|The 1903 Hudson River League|
In 1903, one of the more prominent citizens of Poughkeepsie, New York, was William A. McCabe. McCabe, the Chief of Police and "tenement" investor, had been a professional baseball player with the 1886 Poughkeepsie team in the old Hudson River League, primarily at second base, and had sponsored semi-professional teams in Poughkeepsie since the mid-1890's. McCabe had been acquainted with J. H. Farrell, President of the New York State League and Secretary of the National Association, for many years. In mid-March, McCabe and Farrell called a meeting "for the purpose of forming a league."
Working closely with these men was Henry D. Ramsey, a long-time minor league player and manager, who had been retained by the Kingston stock company as its manager for 1903. On March25 and again on April 1, meetings were held which resulted in forming the Hudson River Baseball League for 1903. Franchises were taken up by Ossining, Newburgh, Hudson and Saugerties, as well as Kingston and Poughkeepsie. Elected President was McCabe, Secretary was Ramsay, and Treasurer was Col. H. D. Claflin of Saugerties. Application was made to the National Association for the Class C classification; admission was received on May 5.
Ramsay, the Secretary, was delegated to formulate a schedule. The response to his initial effort was symptomatic of the entire season-the schedule was rejected because it provided an "unfair share" of Saturday dates to Kingston. Finally, a new schedule was approved which opened on May 21 and closed September 19. Managers were McCabe, at Poughkeepsie, Ramsay at Kingston, August Schnack at Hudson, W. Merritt at Newburgh, and Keeney at Saugerties. W. L. Evans was owner/manager of the Ossining team.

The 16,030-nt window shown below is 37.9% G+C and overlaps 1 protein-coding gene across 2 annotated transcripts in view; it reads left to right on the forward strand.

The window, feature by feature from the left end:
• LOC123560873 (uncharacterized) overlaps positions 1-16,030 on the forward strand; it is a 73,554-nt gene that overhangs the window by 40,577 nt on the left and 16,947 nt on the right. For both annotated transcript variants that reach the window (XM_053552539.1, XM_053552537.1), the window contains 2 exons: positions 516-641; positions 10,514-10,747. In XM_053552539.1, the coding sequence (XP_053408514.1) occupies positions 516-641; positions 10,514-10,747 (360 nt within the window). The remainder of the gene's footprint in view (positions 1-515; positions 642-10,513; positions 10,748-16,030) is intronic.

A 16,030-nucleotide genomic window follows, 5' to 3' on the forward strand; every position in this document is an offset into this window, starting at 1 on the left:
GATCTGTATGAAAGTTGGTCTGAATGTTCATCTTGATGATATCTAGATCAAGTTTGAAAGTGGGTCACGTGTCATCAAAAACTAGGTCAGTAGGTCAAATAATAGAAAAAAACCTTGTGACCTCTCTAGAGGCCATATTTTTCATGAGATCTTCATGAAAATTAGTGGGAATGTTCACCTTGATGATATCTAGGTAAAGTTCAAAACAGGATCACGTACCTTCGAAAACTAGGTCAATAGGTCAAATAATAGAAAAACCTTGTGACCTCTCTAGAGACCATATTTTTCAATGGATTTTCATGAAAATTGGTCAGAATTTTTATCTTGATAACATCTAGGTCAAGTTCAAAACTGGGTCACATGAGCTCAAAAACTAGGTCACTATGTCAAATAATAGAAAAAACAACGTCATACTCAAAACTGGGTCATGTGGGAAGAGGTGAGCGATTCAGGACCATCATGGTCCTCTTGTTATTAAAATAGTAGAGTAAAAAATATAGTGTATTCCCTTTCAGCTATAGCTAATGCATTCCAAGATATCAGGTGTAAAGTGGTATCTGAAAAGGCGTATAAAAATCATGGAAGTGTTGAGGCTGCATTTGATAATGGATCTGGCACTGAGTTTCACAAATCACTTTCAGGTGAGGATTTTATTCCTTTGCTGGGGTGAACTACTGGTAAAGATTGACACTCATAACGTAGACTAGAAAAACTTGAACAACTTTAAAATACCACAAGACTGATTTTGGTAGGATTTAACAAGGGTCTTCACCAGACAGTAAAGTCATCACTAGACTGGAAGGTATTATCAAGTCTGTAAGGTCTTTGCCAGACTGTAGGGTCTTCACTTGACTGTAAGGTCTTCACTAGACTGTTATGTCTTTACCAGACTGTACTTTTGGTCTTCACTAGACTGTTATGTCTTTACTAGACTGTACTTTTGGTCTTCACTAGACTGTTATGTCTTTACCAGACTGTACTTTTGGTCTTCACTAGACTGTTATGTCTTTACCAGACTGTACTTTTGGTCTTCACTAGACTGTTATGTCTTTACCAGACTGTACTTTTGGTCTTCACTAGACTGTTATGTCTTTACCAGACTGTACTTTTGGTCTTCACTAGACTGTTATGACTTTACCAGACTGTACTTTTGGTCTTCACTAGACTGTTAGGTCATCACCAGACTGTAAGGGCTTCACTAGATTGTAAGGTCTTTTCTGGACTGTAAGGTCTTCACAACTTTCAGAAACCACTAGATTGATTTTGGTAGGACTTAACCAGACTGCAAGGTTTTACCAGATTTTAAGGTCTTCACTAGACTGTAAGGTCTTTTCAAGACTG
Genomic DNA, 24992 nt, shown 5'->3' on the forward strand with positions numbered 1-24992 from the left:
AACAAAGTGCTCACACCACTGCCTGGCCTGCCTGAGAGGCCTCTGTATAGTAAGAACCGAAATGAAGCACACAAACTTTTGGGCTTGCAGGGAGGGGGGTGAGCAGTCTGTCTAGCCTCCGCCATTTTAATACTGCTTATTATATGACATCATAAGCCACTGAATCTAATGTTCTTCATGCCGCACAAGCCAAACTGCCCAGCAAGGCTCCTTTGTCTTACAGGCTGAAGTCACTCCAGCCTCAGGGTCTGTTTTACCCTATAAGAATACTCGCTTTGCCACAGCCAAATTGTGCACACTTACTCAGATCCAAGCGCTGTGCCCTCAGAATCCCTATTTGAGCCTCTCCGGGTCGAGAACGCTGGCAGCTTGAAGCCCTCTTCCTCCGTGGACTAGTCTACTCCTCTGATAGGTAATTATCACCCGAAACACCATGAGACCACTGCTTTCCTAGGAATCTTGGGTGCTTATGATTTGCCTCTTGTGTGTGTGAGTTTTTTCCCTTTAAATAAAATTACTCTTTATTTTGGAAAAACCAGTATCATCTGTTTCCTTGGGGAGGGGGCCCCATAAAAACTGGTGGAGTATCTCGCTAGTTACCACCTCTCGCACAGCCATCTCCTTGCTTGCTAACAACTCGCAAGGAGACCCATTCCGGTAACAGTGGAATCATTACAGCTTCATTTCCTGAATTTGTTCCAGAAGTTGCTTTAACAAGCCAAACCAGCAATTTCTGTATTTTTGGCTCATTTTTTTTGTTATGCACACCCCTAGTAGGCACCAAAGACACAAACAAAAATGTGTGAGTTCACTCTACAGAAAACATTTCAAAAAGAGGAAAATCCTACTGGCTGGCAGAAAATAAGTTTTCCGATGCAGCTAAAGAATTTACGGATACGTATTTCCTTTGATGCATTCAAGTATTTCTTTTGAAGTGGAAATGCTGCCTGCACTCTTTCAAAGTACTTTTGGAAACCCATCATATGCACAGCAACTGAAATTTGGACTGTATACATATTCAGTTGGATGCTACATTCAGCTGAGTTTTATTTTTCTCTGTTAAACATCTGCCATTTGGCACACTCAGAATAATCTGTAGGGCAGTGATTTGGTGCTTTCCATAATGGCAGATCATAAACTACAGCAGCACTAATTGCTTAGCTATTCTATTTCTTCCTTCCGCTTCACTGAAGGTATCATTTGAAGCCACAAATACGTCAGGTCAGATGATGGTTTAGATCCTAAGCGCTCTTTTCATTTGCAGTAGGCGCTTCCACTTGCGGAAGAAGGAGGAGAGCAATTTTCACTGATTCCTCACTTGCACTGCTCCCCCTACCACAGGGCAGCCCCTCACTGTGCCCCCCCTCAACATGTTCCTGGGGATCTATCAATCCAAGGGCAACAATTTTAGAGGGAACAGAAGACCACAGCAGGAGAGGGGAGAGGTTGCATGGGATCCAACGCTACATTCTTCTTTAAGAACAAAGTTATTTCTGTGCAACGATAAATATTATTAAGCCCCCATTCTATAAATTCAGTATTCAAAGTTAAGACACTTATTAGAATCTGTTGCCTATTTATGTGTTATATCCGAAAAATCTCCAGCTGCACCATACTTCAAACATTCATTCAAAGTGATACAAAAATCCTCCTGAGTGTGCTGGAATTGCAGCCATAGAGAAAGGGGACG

Opening day at the brand-new Poughkeepsie ball grounds was deferred to May 28 because the skinned diamond was not completed. Instead Poughkeepsie opened at Newburgh, using Ernest Linderman, of Hoboken, as pitcher. This very first game of the season was protested-Linderman was on the Toledo (American Association) reserve list and was unable to acquire his release. The league president (McCabe!) threw out the protest on the grounds that the Poughkeepsie management was unaware of Linderman's status.
As the season progressed, dissatisfaction with the umpiring mounted. In spite of frequent levying of $5 fines on rowdy players, umpires were under such pressure that all the original umpires had resigned by June 21. At a league meeting held June 21, McCabe and Ramsay resigned their league offices and C. S. Harvey, who resigned that day as umpire, was elected President. McCabe's letter of resignation, quoted in the Poughkeepsie Eagle, spoke to the criticisms of the umpires-by players, management and newspapers-and his reluctance to serve longer. In fact, the Newburgh paper had taken to calling McCabe by the cognomen "Bad Bill," because of his managerial protests to the umpires. Ramsay, at Kingston, and Evans, at Ossining, were also highlighted as bad actors, while even the Eagle characterized the Hudson aggregation as "gentlemen."
On the field, Kingston had jumped off to an early lead, with Hudson, Saugerities and Poughkeepsie staying close. Newburgh and Ossining played close games, but were consistent losers. From June 22 through July 12, Hudson ran off a string of 12 straight wins and took over the lead, while Poughkeepsie kept slipping down toward Newburgh, in fifth place. ByJuly 28, however, Kingston recovered the lead, although Hudson hung close down to the end of the season. Ossining's record slipped from 11-11 on June 25 to 14-29 on July 24, with a corresponding loss of fans. Catskill, an early potential franchise holder, agreed to take over the franchise with the support of the local electric railway which built a new park adjacent to the electric line. Evans remained manager, but gave up some of his ownership prerogatives.